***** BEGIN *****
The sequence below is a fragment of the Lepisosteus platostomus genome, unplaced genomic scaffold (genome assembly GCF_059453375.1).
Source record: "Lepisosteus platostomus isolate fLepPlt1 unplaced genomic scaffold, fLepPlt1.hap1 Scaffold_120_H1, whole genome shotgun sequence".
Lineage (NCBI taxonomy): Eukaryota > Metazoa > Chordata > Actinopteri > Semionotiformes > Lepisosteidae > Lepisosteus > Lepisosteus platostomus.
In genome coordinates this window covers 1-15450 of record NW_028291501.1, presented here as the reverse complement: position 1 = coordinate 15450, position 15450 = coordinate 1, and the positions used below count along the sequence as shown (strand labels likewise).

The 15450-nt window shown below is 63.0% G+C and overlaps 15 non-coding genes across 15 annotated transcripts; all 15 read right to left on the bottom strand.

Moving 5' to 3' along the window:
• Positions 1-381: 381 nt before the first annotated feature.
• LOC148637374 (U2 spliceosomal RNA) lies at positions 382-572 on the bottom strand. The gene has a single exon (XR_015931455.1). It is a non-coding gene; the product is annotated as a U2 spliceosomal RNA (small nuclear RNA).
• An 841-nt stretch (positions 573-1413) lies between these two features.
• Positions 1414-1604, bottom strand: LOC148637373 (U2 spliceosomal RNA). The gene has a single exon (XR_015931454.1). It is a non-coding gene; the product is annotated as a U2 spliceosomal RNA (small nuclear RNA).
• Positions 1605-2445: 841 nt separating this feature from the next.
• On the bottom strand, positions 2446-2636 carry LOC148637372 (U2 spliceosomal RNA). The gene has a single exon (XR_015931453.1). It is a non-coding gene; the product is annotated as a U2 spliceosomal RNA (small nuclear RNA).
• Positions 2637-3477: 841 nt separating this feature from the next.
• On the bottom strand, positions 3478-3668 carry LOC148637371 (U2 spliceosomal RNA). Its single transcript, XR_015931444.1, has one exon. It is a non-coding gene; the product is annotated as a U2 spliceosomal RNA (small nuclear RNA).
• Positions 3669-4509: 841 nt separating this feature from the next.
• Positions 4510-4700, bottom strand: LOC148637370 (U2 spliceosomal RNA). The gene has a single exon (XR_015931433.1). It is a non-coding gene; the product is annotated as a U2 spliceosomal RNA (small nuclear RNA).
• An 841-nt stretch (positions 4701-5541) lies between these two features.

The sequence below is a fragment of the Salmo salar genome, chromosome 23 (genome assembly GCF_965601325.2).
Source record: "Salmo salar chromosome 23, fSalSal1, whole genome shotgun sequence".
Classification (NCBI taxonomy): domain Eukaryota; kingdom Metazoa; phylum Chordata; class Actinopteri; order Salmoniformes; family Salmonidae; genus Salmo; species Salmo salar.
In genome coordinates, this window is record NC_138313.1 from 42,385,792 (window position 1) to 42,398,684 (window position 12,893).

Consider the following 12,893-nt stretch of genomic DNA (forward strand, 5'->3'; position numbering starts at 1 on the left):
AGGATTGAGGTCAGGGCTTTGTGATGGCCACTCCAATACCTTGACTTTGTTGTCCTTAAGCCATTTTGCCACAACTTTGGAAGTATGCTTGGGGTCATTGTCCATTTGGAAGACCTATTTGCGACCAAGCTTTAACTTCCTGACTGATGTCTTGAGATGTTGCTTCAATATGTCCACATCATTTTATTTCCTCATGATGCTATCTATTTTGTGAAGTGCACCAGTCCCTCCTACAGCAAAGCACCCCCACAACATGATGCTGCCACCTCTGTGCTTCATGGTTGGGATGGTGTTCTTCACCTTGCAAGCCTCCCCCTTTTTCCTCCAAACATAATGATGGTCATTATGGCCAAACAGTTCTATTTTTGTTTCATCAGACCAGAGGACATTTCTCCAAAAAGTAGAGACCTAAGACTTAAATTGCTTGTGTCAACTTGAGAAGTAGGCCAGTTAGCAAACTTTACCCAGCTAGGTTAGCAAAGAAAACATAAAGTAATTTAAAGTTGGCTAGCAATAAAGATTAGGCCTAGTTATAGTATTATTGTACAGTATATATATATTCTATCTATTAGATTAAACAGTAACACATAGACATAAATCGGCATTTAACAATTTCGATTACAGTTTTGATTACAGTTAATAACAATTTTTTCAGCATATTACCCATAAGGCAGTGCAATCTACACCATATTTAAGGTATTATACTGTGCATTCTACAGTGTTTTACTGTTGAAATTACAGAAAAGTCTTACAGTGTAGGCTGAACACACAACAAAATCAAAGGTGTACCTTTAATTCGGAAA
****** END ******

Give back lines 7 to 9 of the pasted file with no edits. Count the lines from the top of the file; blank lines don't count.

• Positions 1-381: 381 nt before the first annotated feature.
• LOC148637374 (U2 spliceosomal RNA) lies at positions 382-572 on the bottom strand. The gene has a single exon (XR_015931455.1). It is a non-coding gene; the product is annotated as a U2 spliceosomal RNA (small nuclear RNA).
• An 841-nt stretch (positions 573-1413) lies between these two features.